4. In practice: Finding companies and analysing them
Peter Lynch famously urged investors to "buy what you know", but he complained in the second edition of his bestselling book One Up on Wall Street, that people had misinterpreted him.
Readers had taken him literally and he subsequently wrote "Liking a store, a product, or a restaurant is a good reason to get interested in a company and put it on your research list, but it's not enough of a reason to own the stock! Never invest in any company before you've done the homework on the company's earnings prospects, financial condition... and so forth."
Lynch even interrupted family holidays to visit nearby companies, never missing an opportunity to 'kick the tyres'.
Warren Buffett says he always stays within his 'circle of competence', jargon that has joined 'margin of safety' in the value investors' lexicon. But Buffett flicked through catalogues of companies getting to know them, and constantly reads the business press and company reports. Both men are intensely curious, and as they have invested, they have expanded their circles of competence.
Learning about different companies is one of the rewards of investing, and it's essential if you are to diversify. To find them, you could start at 'A', and work right through the stock market investigating the companies. But there's a more efficient way: using a computer to screen out companies that don't meet basic value criteria. In other words, focus on those that, statistically speaking, look cheap and sound.
Let's start with two fundamental statistics in investing, net profit and book value. You can find these figures in any set of company accounts.
Net profit is the money earned by the company for its owners in, say, a year. It's recorded on the bottom line of the company's income statement. Book value is the value of the company's assets, what it owns, minus its liabilities, what it owes, at the end of the year according to its balance sheet. It's also called shareholders' equity, because it's that part of the company funded by shareholders, as distinct from other forms of funding which are broadly speaking kinds of debt.
If we calculate net profit as a percentage of shareholders' equity, we get return on equity, which is a measure of how profitable the company is.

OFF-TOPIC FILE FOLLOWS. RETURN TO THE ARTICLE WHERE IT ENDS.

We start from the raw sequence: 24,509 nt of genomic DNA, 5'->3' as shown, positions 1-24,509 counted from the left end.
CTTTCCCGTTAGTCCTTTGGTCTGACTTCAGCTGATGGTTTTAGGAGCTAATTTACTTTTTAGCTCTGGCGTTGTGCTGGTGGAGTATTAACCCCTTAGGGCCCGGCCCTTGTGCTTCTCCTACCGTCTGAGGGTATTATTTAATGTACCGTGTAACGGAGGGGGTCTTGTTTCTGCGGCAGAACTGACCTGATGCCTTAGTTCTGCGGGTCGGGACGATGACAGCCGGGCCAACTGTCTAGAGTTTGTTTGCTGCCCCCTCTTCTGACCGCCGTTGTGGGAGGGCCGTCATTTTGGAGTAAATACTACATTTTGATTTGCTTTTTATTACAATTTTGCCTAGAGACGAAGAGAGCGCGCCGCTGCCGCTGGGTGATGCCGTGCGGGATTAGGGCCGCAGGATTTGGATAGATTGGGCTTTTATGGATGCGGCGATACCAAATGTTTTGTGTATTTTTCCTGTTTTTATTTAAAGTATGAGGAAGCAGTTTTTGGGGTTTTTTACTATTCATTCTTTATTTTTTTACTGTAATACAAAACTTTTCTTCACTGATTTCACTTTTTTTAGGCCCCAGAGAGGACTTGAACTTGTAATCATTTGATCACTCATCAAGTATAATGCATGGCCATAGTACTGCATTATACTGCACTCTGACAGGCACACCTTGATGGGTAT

If we calculate shareholders' equity as a percentage of all the company's assets (ie those funded by debt as well as equity) we are measuring leverage, or gearing. That is, we're discovering how indebted the company is.
A high level of profitability suggests the company's managers are doing something right and the company may be a growth engine. Although it may pay a dividend to its shareholders, it will also retain some of the profit to invest, and because the company is so profitable, those investments should earn shareholders a good return in future.
A high level of equity (as opposed to debt) suggests the company has the financial resources to fund itself into the future, even if profits should fall unexpectedly.
By instructing your computer to find companies with high levels of profitability and low levels of debt it's likely you'll find lots of good companies. But that's only half the recipe for success. Good companies are not good investments, if you pay too much for them.
To guard against paying too much you can compare the book value to the market value. The higher the book value in relation to the market value, the cheaper the shares look.
So a simple, but effective strategy for a new value investor is to concentrate your search on companies that are:
Profitable: the higher the return on equity, the better
Mostly funded by equity: the lower the level of debt to equity or assets, the better
Cheap: the lower the market price relative to book value the better
Generally speaking, shares with combinations of characteristics like this perform better than the stockmarket over long periods of time, but individual companies will often disappoint because these measures are neither precise nor invariable.
A company's accounts are the result of a large number of often questionable judgments made by accountants, some companies' assets are intangible, meaning literally you can't touch them, and impossible to value with precision, and just because a company is profitable in one year, does not mean it will be profitable the next.
Some investors are content to get the basics right and play the averages using mechanical investing strategies. Others improve on and interpret the financial statistics.
When you get to that stage, you're definitely no longer a beginner, but as Warren Buffett and Peter Lynch know, and Benjamin Graham knew, the learning never stops.
Taking the next step:
Try a more advanced screener at Sharelockholmes.com
Participate in my blog
Accounting texts for value investors:
How to figure out Company Accounts by Michael Brett
Guide to Analysing Companies by Bob Vause
Interpreting Reports and Accounts by Geoffrey Holmes, Alan Sugden and Paul Gee
Advanced reading for value investors:
Security Analysis by Benjamin Graham and David Dodd
Behavioural Investing by James Montier
Value Investing by James Montier
Financial Statement Analysis and Security Valuation by Stephen Penman
Word of the Day
The contractual right, but not obligation, to buy or sell an investment for a specified price within a set period of time in the future. The right to buy is called a 'call option' and the right to sell is called a 'put' option. Options are derivatives that can be bought and sold in a futures market. If you don't exercise the right within the agreed period, the option lapses. This is different to a future, which has to be honoured come what May (unless you sell it before the contract comes into force).